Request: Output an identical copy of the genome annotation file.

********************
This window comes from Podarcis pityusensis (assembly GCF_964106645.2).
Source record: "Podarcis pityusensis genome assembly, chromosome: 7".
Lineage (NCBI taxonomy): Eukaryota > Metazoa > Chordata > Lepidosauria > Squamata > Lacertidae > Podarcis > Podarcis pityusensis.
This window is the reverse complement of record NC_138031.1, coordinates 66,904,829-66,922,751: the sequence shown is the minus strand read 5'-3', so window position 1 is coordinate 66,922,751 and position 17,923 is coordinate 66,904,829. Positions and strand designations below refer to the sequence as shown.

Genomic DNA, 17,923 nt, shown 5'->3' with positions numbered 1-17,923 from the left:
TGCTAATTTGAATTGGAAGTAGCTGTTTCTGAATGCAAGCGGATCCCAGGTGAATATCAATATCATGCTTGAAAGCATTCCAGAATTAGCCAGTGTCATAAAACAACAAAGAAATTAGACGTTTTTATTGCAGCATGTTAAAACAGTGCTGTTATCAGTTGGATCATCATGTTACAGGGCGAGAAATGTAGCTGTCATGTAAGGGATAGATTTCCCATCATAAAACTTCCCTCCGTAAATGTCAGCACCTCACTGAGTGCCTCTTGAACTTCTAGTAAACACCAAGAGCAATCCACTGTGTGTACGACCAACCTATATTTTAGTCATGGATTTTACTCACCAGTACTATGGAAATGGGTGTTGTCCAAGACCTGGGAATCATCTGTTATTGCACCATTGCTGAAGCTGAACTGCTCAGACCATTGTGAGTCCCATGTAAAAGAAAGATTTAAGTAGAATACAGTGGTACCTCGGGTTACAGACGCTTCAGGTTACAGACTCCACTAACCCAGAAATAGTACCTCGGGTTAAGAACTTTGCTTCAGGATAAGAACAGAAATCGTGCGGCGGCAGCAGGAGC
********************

This window comes from Podarcis pityusensis (assembly GCF_964106645.2).
Source record: "Podarcis pityusensis genome assembly, chromosome: 7".
Lineage (NCBI taxonomy): Eukaryota > Metazoa > Chordata > Lepidosauria > Squamata > Lacertidae > Podarcis > Podarcis pityusensis.
This window is the reverse complement of record NC_138031.1, coordinates 66,904,829-66,922,751: the sequence shown is the minus strand read 5'-3', so window position 1 is coordinate 66,922,751 and position 17,923 is coordinate 66,904,829. Positions and strand designations below refer to the sequence as shown.

Genomic DNA, 17,923 nt, shown 5'->3' with positions numbered 1-17,923 from the left:
TGCTAATTTGAATTGGAAGTAGCTGTTTCTGAATGCAAGCGGATCCCAGGTGAATATCAATATCATGCTTGAAAGCATTCCAGAATTAGCCAGTGTCATAAAACAACAAAGAAATTAGACGTTTTTATTGCAGCATGTTAAAACAGTGCTGTTATCAGTTGGATCATCATGTTACAGGGCGAGAAATGTAGCTGTCATGTAAGGGATAGATTTCCCATCATAAAACTTCCCTCCGTAAATGTCAGCACCTCACTGAGTGCCTCTTGAACTTCTAGTAAACACCAAGAGCAATCCACTGTGTGTACGACCAACCTATATTTTAGTCATGGATTTTACTCACCAGTACTATGGAAATGGGTGTTGTCCAAGACCTGGGAATCATCTGTTATTGCACCATTGCTGAAGCTGAACTGCTCAGACCATTGTGAGTCCCATGTAAAAGAAAGATTTAAGTAGAATACAGTGGTACCTCGGGTTACAGACGCTTCAGGTTACAGACTCCACTAACCCAGAAATAGTACCTCGGGTTAAGAACTTTGCTTCAGGATAAGAACAGAAATCGTGCGGCGGCAGCAGGAGC